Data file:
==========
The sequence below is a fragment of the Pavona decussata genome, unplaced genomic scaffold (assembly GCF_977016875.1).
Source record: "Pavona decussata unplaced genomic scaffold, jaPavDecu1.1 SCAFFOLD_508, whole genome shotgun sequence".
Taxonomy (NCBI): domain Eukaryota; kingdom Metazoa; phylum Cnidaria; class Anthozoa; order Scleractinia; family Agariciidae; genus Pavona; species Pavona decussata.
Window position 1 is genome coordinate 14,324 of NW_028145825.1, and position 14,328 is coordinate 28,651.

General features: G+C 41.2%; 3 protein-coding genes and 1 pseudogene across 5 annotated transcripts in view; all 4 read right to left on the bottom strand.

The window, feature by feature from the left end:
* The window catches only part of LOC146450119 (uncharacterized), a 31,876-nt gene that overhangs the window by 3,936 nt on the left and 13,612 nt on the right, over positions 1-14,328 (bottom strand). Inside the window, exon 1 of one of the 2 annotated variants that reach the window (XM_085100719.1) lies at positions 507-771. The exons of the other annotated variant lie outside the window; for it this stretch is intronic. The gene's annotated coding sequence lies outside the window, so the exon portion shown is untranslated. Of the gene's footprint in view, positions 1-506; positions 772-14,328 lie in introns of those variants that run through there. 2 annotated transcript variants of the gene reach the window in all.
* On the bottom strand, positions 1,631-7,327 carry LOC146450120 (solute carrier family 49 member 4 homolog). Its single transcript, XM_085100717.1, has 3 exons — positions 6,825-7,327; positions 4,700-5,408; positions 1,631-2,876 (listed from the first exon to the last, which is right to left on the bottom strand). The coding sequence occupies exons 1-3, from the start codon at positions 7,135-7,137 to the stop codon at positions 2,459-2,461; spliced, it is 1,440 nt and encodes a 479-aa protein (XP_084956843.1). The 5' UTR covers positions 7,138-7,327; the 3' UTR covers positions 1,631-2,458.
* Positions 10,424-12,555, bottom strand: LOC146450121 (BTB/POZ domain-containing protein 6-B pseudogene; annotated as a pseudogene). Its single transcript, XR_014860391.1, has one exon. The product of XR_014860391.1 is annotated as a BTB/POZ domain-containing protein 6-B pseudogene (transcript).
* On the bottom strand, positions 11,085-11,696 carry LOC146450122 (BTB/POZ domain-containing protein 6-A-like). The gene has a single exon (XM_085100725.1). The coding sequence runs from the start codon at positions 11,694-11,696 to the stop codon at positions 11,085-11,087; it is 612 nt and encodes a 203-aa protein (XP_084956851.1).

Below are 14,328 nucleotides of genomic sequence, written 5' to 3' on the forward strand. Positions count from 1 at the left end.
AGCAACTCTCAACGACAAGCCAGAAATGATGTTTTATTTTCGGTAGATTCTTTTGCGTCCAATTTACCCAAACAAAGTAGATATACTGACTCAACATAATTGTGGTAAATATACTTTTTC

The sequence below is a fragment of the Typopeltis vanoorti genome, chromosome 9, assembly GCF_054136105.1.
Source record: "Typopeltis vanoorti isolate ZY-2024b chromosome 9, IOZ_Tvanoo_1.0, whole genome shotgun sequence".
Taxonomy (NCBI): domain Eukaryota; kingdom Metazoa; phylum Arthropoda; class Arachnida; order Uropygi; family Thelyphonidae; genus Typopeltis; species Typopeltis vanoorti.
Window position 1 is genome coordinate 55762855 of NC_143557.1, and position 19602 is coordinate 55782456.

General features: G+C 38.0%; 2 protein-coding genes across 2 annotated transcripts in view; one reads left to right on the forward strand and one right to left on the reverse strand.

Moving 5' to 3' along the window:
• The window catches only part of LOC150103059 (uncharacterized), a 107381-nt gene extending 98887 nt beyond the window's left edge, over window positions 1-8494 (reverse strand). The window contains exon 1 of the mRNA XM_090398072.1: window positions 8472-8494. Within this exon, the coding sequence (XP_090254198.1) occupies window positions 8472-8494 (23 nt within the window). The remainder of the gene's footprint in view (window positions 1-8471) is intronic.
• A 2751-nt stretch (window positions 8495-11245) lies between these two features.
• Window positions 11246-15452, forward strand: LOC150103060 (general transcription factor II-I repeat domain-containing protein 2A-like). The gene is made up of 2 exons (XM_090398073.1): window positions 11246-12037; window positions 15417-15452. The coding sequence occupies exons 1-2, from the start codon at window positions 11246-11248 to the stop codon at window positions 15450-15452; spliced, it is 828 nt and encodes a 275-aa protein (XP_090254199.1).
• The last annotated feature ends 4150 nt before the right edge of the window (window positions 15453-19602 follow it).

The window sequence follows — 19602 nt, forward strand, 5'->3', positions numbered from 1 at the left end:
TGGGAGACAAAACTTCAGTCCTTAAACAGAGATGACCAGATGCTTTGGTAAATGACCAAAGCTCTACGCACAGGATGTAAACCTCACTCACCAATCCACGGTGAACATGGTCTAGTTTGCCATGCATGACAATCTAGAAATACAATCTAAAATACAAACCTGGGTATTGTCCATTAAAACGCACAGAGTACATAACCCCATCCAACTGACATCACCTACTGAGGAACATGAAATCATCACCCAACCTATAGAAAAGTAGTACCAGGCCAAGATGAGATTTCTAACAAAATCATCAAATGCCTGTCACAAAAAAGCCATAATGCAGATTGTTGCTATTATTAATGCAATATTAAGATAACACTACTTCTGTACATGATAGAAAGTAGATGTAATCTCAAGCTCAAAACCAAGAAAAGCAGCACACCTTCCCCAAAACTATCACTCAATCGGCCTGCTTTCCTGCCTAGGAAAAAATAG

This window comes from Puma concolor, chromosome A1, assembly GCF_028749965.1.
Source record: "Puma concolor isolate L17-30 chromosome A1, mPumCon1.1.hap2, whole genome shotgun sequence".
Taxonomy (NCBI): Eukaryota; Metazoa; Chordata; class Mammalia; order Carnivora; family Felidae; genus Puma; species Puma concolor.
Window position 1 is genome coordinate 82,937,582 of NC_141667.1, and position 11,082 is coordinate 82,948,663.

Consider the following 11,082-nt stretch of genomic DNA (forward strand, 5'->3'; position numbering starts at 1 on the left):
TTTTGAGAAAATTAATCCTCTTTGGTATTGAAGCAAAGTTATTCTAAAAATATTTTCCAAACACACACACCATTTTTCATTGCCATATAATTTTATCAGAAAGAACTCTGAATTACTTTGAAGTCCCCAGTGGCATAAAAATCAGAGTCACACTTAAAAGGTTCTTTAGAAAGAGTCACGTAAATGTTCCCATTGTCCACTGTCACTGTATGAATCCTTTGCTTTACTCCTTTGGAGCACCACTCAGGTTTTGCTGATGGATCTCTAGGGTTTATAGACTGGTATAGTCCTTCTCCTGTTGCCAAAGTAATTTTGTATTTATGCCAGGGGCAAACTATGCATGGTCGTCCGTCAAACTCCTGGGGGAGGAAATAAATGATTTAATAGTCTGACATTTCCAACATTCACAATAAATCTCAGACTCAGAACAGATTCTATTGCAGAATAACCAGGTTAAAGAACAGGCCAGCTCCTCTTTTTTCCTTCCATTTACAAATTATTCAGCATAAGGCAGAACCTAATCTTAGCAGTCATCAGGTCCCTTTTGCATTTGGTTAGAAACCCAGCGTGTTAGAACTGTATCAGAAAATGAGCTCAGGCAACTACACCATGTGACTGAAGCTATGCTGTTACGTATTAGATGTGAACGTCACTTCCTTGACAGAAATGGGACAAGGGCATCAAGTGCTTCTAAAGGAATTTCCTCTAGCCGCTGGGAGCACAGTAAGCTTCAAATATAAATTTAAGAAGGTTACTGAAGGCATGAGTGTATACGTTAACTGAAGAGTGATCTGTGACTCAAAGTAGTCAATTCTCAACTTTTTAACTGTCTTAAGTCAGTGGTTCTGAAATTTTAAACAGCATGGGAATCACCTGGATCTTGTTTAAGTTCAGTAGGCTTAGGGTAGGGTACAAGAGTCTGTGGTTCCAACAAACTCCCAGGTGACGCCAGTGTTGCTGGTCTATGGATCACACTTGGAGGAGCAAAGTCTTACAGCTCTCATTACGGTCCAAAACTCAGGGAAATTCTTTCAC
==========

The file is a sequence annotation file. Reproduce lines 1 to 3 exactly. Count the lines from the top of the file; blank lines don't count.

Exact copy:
The sequence below is a fragment of the Pavona decussata genome, unplaced genomic scaffold (assembly GCF_977016875.1).
Source record: "Pavona decussata unplaced genomic scaffold, jaPavDecu1.1 SCAFFOLD_508, whole genome shotgun sequence".
Taxonomy (NCBI): domain Eukaryota; kingdom Metazoa; phylum Cnidaria; class Anthozoa; order Scleractinia; family Agariciidae; genus Pavona; species Pavona decussata.